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Car. Then Rome shall know

The man, that makes her spring of glory grow.
Suet. Petillius, you have shewn much worth
this day,
Redeemed much error; you have my love again;
Preserve it. Junius, with you I make him
Equal in the regiment,

Jun. The elder and the nobler;

I will give place, sir.

Suet. You shew a friend's soul.

March on, and through the camp, in every tongue, The virtues of great Caratach be sung! [Exeunt.

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Heph. Coward flesh! O feeble arm! He dallied with my point, and when I thrust, He frowned and smiled, and foiled me like a fencer. O reverend Clytus, father of the war, Most famous guard of Alexander's life, Take pity on my youth, and lend a sword: Lysimachus is brave, and will but scorn me; Kill me, or let me fight with him again.

Lys. There, take thy sword, and since thou art resolved

For death, thou hast the noblest from my hand.

Cly. Stay thee, Lysimachus; Hephestion, hold; | Two wives he takes, two rival queens disturb I bar you both, my body interposed.

Now let me see, which of you dares to strike!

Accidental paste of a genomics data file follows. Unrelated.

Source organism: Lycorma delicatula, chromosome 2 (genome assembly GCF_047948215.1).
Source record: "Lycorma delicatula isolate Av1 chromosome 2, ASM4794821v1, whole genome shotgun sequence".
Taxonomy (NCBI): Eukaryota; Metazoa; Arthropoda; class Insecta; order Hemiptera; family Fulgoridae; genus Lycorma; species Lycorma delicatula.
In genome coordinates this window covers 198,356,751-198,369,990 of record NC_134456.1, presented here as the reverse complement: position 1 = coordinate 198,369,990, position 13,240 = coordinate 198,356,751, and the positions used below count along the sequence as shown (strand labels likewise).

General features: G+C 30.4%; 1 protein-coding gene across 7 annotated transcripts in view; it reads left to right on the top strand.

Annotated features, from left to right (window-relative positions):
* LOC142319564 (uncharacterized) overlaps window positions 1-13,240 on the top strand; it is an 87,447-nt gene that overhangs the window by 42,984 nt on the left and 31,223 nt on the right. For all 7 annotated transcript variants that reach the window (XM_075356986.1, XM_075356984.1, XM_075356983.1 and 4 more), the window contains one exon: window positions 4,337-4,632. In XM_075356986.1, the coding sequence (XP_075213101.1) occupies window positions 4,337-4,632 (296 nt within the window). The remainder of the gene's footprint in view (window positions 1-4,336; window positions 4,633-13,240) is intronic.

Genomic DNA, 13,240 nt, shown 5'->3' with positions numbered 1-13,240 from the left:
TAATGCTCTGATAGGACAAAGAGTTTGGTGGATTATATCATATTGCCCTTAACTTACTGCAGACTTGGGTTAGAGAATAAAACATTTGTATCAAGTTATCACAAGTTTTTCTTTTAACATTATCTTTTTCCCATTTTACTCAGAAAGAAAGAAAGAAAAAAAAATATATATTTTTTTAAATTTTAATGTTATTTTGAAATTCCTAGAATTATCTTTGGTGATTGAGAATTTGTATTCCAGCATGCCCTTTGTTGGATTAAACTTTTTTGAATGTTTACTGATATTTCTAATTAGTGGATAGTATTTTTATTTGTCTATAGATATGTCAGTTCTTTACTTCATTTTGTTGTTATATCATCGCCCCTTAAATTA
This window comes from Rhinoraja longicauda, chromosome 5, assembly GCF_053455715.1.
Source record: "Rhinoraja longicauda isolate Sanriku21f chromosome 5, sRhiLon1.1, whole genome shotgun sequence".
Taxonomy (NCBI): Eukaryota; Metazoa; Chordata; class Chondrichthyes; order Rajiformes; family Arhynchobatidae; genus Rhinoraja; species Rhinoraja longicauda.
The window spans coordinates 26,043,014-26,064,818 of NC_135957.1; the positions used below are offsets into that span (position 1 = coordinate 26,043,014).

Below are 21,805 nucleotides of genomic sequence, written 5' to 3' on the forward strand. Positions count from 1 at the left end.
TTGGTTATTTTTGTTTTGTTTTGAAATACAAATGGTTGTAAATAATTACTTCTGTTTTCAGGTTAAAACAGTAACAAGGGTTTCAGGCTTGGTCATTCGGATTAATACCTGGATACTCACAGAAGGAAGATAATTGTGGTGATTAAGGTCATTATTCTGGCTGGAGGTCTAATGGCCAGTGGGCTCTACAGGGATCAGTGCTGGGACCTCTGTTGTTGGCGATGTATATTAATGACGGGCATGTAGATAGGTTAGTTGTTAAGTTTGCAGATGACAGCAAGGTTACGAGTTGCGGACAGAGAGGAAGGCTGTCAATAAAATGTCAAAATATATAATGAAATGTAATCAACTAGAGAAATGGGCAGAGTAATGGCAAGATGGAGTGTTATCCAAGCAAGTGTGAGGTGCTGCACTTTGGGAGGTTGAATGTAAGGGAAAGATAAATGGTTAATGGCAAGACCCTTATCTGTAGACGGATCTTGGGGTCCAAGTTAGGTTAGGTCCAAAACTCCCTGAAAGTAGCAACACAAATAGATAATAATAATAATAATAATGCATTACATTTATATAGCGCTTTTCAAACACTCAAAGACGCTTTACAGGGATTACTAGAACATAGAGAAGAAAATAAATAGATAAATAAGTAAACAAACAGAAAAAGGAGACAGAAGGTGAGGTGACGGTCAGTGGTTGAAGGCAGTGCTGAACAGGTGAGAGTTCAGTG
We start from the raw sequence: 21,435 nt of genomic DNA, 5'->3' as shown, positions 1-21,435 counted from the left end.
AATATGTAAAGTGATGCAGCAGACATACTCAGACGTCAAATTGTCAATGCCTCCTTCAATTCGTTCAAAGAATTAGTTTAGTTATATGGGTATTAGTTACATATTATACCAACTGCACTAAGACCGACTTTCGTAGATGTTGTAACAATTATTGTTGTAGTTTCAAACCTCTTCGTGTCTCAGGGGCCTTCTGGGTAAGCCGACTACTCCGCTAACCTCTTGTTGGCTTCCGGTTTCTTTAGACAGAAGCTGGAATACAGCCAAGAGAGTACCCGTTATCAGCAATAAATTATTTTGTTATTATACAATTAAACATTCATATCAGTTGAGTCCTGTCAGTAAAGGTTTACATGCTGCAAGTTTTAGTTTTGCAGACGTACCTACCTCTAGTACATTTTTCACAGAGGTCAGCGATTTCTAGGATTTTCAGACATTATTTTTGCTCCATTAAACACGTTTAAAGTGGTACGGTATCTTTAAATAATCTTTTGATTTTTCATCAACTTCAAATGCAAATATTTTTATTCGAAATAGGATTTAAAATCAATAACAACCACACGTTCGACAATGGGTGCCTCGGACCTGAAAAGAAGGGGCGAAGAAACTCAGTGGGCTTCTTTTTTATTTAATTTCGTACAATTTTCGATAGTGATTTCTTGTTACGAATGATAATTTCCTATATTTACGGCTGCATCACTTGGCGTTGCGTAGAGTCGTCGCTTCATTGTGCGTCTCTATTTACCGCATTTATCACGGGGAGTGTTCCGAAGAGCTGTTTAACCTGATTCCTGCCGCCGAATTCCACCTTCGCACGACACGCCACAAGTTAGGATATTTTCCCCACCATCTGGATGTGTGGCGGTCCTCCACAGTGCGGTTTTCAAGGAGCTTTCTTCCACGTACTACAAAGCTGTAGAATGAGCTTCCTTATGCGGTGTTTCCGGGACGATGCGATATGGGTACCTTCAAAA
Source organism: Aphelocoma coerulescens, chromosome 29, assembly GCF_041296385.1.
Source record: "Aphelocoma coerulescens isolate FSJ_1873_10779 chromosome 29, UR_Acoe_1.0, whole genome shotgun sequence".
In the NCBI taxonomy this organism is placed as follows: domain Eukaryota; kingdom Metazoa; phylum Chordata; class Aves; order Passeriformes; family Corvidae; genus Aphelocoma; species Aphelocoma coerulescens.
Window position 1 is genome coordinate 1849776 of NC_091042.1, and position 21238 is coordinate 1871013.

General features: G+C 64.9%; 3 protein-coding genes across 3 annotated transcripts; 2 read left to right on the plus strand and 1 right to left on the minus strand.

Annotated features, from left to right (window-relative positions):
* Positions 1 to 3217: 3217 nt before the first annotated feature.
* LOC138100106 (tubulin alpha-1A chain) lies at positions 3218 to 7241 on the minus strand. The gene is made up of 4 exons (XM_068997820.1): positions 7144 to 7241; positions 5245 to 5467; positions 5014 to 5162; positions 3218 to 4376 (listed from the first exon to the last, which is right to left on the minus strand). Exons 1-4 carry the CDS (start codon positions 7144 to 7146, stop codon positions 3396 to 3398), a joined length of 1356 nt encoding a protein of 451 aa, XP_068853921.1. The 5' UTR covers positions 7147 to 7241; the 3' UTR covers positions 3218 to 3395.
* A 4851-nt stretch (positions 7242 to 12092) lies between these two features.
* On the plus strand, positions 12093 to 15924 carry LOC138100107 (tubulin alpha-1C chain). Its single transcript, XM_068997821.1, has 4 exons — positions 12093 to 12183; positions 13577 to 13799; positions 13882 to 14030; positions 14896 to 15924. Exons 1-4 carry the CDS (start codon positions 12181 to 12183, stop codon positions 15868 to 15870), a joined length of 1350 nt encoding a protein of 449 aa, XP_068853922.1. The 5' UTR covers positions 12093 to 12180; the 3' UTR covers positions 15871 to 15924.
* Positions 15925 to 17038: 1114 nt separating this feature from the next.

By Jove, ye have stirred the old man; that rash

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Heph. I was to blame.
Cly. This memorable day,

When our hot master, that would tire the world,
Out-ride the labouring sun, and tread the stars,
When he, inclined to rest, comes peaceful on,
Listening to songs: while all his trumpets sleep,
And plays with monarchs, whom he used to drive;
Shall we begin disorders, make new broils?
We, that have temper learnt, shall we awake
Hushed Mars, the lion, that had left to roar?
Lys. 'Tis true; old Clytus is an oracle.
Put up, Hephestion did not passion blind
My reason, I on such occasion too
Could thus have urged,

Heph. Why is it then we love?
Cly. Because unmanned.-
Why, is not Alexander grown example?
O that a face should thus bewitch a soul,
And ruin all, that's right and reasonable!
Talk be my bane, yet the old man must talk:
Not so he loved, when he at Issus fought,
And joined in mighty duel great Darius,
Whom from his chariot, flaming all with gems,
He hurled to earth, and crushed the imperial


Nor could the gods defend their images, Which with the gaudy coach lay overturned: 'Twas not the shaft of love, that did the feat; Cupid had nothing there to do; but now

The court; and while each hand does beauty hold, Where is there room for glory?

Heph. In his heart.

Cly. Well said.

You are his favourite, and I had forgot
Who I was talking to. See Sysigambis comes,
Reading a letter to your princess; go,